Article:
YOU ARE HERE: LAT HomeCollections


Rocky Going in Harrington Negotiations

Baseball: Pitcher from Palmdale, the only one of top 15 in baseball draft who remains unsigned, weighs college options.


It was only a couple months ago that Matt Harrington bubbled with excitement after being selected in the first round of the amateur baseball draft.

Taken No. 7 by the Colorado Rockies, the Palmdale High pitcher was overjoyed--a multimillion-dollar contract was surely on the way and he was eager to embark on a career he hoped would take him and his 97 mph fastball to Coors Field.

All that was missing was his signature on a contract.

"We feel the Rockies will negotiate better and maybe quicker than any of the teams picking ahead of them," Harrington said on June 5, the day of the draft. "I want to get on my way as soon as possible. I think the Rockies will pay me what I'm worth."

With summer almost over, the sweet deal with the Rockies is nowhere near completion.

Harrington is the only unsigned player among the top 15 draft choices and getting him into the fold doesn't figure to be easy for the Rockies. The parties are reportedly millions of dollars apart, with a final attempt at an agreement taking place next week.

Harrington's agent, Tommy Tanzer, will meet with General Manager Dan O'Dowd of the Rockies on Monday in Denver.

If it doesn't work out, Harrington will have a difficult decision to make.

He has a little more than a week to enroll at Arizona State, where a scholarship awaits. Or, in a less binding move, he could attend a junior college, specifically Pierce or Canyons, and be eligible for the draft next year.

"I understand what they're doing," Harrington said of the Rockies. "It's part of their business. We have our part of the business, too. With all the business going on and the games that have to be played, it takes a while. I never thought it would take this long, but I don't have any grudge against anybody for making me hold out this long. It'll all be worked out."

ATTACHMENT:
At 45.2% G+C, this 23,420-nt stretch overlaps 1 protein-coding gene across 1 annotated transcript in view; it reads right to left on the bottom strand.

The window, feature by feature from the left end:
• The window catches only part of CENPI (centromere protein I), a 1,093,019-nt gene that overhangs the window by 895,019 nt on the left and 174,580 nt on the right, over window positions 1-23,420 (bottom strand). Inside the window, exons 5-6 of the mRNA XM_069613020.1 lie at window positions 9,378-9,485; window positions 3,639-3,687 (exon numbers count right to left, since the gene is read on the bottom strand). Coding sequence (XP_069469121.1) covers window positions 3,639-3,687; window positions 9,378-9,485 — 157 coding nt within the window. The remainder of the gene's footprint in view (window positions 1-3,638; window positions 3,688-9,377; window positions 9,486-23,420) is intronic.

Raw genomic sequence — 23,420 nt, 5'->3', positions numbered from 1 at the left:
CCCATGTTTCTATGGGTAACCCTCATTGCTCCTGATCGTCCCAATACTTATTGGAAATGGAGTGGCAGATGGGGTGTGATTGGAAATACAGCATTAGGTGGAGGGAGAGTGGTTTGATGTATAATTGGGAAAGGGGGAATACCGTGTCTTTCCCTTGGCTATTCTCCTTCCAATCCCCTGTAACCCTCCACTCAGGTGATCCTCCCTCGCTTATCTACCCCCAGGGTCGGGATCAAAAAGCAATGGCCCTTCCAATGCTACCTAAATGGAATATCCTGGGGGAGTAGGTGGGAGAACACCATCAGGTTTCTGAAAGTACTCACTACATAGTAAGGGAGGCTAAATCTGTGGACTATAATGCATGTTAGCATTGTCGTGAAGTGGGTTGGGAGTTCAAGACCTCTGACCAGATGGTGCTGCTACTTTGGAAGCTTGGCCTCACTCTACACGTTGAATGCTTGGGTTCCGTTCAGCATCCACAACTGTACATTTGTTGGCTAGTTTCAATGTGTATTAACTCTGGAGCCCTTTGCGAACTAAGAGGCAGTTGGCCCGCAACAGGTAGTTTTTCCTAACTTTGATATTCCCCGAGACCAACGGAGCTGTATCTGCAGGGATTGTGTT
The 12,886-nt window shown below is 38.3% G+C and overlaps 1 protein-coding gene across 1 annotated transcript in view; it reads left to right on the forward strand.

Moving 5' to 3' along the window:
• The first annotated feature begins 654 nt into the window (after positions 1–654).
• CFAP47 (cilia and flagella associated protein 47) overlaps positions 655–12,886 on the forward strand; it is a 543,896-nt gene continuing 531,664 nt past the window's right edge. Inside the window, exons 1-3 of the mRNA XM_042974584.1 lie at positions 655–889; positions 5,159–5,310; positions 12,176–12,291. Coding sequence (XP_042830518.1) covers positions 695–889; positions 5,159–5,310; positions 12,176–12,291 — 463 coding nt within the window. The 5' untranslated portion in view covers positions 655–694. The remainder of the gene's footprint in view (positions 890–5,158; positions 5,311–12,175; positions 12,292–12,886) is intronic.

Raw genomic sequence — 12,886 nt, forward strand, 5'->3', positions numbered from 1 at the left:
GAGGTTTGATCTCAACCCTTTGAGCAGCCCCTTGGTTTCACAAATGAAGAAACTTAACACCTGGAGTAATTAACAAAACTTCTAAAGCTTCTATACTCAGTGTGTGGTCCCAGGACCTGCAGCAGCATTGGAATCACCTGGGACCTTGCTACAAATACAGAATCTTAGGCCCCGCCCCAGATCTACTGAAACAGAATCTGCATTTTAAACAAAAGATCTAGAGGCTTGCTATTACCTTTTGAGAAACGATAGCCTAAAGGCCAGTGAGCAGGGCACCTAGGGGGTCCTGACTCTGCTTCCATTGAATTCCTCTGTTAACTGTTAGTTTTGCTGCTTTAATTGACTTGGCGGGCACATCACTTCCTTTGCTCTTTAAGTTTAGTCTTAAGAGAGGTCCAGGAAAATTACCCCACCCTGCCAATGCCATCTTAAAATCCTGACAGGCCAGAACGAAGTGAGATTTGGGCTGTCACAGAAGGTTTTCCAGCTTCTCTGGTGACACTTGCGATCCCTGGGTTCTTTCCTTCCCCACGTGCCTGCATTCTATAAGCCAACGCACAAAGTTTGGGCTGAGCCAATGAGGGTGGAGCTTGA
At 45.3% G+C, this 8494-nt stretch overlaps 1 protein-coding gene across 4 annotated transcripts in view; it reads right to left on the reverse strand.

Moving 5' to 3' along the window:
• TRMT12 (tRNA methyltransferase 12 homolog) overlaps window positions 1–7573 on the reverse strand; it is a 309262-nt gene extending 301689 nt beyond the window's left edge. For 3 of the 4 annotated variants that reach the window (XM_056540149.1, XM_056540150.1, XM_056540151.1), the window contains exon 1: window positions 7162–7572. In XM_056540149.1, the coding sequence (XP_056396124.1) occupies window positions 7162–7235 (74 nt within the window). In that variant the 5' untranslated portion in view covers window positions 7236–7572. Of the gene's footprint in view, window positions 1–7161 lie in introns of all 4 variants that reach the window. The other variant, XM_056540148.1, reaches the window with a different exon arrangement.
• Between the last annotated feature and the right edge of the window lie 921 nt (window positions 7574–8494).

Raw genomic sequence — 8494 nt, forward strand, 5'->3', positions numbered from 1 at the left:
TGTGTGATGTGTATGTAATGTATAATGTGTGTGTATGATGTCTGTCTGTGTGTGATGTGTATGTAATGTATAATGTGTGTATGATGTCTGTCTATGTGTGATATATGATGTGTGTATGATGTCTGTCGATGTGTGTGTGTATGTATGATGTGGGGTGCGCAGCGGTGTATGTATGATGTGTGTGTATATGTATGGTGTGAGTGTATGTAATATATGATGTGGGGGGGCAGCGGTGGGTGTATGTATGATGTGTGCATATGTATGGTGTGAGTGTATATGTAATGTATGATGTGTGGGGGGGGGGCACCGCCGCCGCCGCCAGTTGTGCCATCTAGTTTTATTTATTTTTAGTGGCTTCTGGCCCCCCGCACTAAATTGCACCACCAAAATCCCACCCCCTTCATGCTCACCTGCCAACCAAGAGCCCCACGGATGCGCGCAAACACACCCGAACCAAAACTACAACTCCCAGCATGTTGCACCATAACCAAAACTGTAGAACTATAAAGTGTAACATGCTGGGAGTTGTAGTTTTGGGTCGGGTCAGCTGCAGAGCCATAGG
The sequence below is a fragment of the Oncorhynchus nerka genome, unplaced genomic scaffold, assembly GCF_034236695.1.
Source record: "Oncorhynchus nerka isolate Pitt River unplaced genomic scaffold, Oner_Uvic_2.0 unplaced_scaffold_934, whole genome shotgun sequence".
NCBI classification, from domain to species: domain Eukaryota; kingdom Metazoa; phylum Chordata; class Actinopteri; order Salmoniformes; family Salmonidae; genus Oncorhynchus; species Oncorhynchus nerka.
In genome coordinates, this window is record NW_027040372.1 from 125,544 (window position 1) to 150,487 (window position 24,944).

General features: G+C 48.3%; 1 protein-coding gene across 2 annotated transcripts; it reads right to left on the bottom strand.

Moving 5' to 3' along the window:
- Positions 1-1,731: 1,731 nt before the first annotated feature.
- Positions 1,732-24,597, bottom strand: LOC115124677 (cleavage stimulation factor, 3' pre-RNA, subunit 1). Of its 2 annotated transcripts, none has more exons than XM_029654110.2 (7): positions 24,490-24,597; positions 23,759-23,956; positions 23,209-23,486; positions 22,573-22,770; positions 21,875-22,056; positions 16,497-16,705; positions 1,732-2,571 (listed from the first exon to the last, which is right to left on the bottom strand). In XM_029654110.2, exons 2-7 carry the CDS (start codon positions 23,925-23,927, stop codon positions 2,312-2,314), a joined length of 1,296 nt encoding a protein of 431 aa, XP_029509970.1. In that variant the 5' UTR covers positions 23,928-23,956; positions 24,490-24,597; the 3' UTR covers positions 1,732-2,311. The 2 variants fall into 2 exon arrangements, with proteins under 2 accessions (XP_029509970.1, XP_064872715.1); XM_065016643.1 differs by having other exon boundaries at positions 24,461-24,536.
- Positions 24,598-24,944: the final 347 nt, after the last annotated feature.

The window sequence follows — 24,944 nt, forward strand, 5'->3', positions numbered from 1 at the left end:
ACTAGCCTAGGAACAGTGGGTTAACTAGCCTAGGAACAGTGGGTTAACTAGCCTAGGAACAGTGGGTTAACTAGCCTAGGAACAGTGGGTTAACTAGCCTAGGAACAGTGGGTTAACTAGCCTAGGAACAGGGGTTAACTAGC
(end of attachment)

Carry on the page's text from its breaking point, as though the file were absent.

The Rockies, in dire need of pitching, are facing reality.

"There is a chance we don't sign Matt Harrington," scouting director Bill Schmidt told reporters in Denver. "It's a Catch-22. We want Matt Harrington. We think he's a great prospect. But what value do you put on him? He's still an 18-year-old [former] high school pitcher."

Harrington has reportedly been offered a $3.2 million signing bonus, matching the second-highest bonus ever given a drafted pitcher.

The figure is also more than any bonus given a player in this year's draft, with the exception of outfielder Joe Borchard, who signed with the Chicago White Sox for a reported record $5.3 million bonus that will be spread over four years.

Borchard had considerable leverage. The 12th pick in the draft was expected to challenge for the starting quarterback job at Stanford and had a possible future in the NFL.

In addition, Borchard, a former three-sport star at Camarillo High, strung together three solid seasons at Stanford, finishing in the top 10 career leaders with 40 home runs, 187 runs batted inand a .346 batting average.

A source close to the negotiations said Harrington's demands increased after Borchard's deal was announced three weeks ago, with his asking price swelling from a $4.9 million bonus to about $5.5 million.

Harrington, who was 11-0 with a 0.54 earned-run average for Palmdale last season, was the top prospect in the nation in a preseason analysis by Baseball Weekly. He fell to the Rockies in a dollar-driven draft, mainly because he made it known beforehand his asking price would be more than $3 million.

The Florida Marlins agreed to terms before the draft with top pick Adrian Gonzalez, a first baseman from Chula Vista Eastlake High who received $3 million.

The Minnesota Twins picked Cal State Fullerton pitcher Adam Johnson with the second pick and signed him for $2.5 million.

The Rockies would like to sign Harrington before Aug. 27, the final day to register for classes at Arizona State.

If he attends Arizona State, the Rockies lose negotiating rights on Harrington and the pitcher would not be eligible for the draft again until after his junior season.

Harrington could go to a junior college and enter the draft next year, though the Rockies would, in this case, retain negotiating rights until one week before next June's draft.

A third scenario has Harrington skipping school entirely or waiting until the second semester to enroll, allowing contract talks with the Rockies to continue with little or no distraction.

Harrington, who has been working out and throwing on a regular basis, said he looks forward to a resolution.

"I'm just going to let it go for a little while," he said. "It's going to come down to the very last minute, I guarantee it. Something will get done either way and we'll all be happy."

Los Angeles Times Articles